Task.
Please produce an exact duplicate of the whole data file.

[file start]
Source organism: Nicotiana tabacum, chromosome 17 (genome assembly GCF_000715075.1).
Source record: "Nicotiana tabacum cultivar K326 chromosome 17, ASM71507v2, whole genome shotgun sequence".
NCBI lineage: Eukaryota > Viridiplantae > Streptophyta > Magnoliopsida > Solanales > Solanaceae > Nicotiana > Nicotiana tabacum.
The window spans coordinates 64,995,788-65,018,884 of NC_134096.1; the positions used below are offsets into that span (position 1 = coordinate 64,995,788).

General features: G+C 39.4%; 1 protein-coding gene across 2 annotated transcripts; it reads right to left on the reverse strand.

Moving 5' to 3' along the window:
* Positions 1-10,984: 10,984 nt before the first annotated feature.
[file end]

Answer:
Source organism: Nicotiana tabacum, chromosome 17 (genome assembly GCF_000715075.1).
Source record: "Nicotiana tabacum cultivar K326 chromosome 17, ASM71507v2, whole genome shotgun sequence".
NCBI lineage: Eukaryota > Viridiplantae > Streptophyta > Magnoliopsida > Solanales > Solanaceae > Nicotiana > Nicotiana tabacum.
The window spans coordinates 64,995,788-65,018,884 of NC_134096.1; the positions used below are offsets into that span (position 1 = coordinate 64,995,788).

General features: G+C 39.4%; 1 protein-coding gene across 2 annotated transcripts; it reads right to left on the reverse strand.

Moving 5' to 3' along the window:
* Positions 1-10,984: 10,984 nt before the first annotated feature.